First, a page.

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Putting a Ribbon around the Earth

Date: 12/23/2006 at 16:38:46
From: Tim
Subject: circumference of the earth 

If a ribbon around the circumference of the earth is 24900 miles, and
we wanted a ribbon to be 1 inch above the surface, what would be the
length of the extra ribbon we would need?

I was told all you had to do to find the answer is take the 1 inch
times 2 times 3.14 = 6.28 inches.  If this is correct then the same
length would add 1 inch the the circumference of a basketball.  Are
you starting to scratch your head, too??

Date: 12/23/2006 at 22:18:07
From: Doctor Rich
Subject: Re: circumference of the earth

Hello Tim,

Thank you for contacting the Math Forum.

Your question is a fairly well known one, because the results seem
hard to believe.  But it really is true.  Let's look at why. 

Assuming that the earth is a perfect sphere, we would have a circle
with a circumference of 24,900 miles at the equator.  That means the
radius would be 24,900/(2*pi) or about 3963 miles.

What if we think of the loose ribbon as a second circle around the
earth with a radius that is 1 inch longer than the radius of the 

               *     *
         *     *     *     *
       *  *               *  *
     * *        Earth        * *
                       r      + 1 inch
    * *           x-----------*-*
     * *                     * *
       *  *               *  *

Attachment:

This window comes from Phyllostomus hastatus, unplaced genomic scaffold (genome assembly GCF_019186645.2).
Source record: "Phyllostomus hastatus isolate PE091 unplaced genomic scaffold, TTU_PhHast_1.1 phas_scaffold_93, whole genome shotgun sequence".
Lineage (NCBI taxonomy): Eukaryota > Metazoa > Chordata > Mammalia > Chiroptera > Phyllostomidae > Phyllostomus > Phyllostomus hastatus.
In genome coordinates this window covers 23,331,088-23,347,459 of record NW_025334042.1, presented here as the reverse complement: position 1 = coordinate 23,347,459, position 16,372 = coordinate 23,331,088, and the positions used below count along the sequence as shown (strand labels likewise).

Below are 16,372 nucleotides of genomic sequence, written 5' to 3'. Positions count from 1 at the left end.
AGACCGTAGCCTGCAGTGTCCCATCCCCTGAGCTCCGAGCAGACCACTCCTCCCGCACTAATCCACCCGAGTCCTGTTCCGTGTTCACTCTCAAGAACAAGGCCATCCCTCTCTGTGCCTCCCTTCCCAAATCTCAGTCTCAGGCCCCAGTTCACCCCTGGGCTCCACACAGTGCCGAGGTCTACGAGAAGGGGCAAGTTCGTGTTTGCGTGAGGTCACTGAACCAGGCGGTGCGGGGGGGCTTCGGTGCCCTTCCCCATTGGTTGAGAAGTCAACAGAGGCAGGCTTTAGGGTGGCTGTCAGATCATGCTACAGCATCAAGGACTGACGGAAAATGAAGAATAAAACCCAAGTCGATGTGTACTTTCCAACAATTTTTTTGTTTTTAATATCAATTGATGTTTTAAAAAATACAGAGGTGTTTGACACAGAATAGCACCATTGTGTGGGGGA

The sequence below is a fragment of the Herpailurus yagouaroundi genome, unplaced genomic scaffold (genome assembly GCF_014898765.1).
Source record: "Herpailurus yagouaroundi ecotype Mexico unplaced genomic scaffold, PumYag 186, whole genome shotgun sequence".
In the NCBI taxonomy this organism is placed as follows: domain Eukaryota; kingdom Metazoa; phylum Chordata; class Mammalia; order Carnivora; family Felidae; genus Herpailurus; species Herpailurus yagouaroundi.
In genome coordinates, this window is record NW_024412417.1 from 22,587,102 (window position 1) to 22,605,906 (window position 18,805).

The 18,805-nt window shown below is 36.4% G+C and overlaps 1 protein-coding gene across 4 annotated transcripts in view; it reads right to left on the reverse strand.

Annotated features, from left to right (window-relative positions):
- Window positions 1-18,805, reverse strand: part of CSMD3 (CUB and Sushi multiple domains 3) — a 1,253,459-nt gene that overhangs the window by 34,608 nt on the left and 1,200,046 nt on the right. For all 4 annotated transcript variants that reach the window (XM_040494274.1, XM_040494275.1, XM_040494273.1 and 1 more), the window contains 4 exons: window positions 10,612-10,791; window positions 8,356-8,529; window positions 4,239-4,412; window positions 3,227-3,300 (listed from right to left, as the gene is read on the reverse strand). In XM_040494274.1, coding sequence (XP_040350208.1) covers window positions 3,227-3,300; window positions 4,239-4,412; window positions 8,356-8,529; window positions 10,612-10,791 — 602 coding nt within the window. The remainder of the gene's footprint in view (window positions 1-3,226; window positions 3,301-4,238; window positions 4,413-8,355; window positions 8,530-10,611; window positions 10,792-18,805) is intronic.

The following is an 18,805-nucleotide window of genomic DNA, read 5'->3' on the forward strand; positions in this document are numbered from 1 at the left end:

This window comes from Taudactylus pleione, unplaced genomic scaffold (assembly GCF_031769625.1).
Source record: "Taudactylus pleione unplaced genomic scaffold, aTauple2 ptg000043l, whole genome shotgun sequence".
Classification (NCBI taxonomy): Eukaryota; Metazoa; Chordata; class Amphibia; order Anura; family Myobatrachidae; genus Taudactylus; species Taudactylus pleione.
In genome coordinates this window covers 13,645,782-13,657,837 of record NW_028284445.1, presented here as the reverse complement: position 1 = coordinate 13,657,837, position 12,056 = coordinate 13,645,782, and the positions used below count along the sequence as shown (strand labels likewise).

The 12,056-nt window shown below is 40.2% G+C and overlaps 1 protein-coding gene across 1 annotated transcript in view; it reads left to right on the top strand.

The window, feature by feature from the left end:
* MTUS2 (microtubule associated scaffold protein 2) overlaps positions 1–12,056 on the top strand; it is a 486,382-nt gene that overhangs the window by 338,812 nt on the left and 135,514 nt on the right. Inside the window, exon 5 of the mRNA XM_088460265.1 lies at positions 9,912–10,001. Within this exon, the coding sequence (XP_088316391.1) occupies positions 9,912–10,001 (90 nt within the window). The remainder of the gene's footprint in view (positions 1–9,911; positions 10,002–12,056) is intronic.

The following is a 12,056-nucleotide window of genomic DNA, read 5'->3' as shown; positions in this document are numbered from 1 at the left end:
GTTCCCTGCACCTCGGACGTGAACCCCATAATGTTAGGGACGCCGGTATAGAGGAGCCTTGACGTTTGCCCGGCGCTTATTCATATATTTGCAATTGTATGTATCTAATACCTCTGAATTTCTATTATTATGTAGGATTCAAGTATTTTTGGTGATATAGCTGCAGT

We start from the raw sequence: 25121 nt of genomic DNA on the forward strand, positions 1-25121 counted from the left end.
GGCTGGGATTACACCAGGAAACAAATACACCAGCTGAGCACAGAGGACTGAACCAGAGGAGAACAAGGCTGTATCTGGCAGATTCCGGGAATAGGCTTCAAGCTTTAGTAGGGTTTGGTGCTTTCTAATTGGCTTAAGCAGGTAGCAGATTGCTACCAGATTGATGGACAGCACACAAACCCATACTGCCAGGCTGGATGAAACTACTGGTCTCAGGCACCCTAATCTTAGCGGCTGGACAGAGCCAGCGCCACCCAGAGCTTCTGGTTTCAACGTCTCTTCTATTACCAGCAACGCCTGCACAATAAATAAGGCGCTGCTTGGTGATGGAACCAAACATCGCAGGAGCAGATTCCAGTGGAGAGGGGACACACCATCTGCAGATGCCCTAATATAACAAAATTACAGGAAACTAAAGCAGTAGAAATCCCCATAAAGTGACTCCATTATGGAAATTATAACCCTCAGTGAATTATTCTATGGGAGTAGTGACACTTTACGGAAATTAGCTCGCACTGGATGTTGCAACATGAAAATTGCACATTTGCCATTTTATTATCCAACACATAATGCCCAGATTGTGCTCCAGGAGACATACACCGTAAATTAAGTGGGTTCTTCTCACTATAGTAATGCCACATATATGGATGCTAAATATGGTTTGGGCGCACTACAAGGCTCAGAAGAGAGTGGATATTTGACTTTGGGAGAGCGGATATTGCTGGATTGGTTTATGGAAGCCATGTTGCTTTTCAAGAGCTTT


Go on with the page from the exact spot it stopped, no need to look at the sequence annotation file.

*    *      *     *
              *      * 

The circumference of a circle C with radius (r) is 

    C = 2 Pi(r)

The circumference of a circle C with radius (r + 1) is 

    C = 2 Pi(r+1)
    C = 2 Pi(r) + 2 Pi 

From this you can see that the circumference will increase by 2Pi.  In 
this problem, since the radius increases by 1 inch, then your answer 
of a 6.28 inch increase in the length of the ribbon is correct. 

Note that no matter what the original radius is (the radius of the
earth or the radius of a basketball), increasing it by 1 inch will
always lead to an increase of 2Pi or 6.28 inches in the circumference.

I think part of what's so hard to believe about this problem is that
when we think about the circumference of the earth, we assume it has
to be some really large number, especially in comparison to the
basketball.  But as the math shows, you'll get the same answer for any
size original radius!

I hope that helps solve your dilemma.  Please contact me if I can be 
of further assistance.

- Doctor Rich, The Math Forum 
Associated Topics:
High School Conic Sections/Circles

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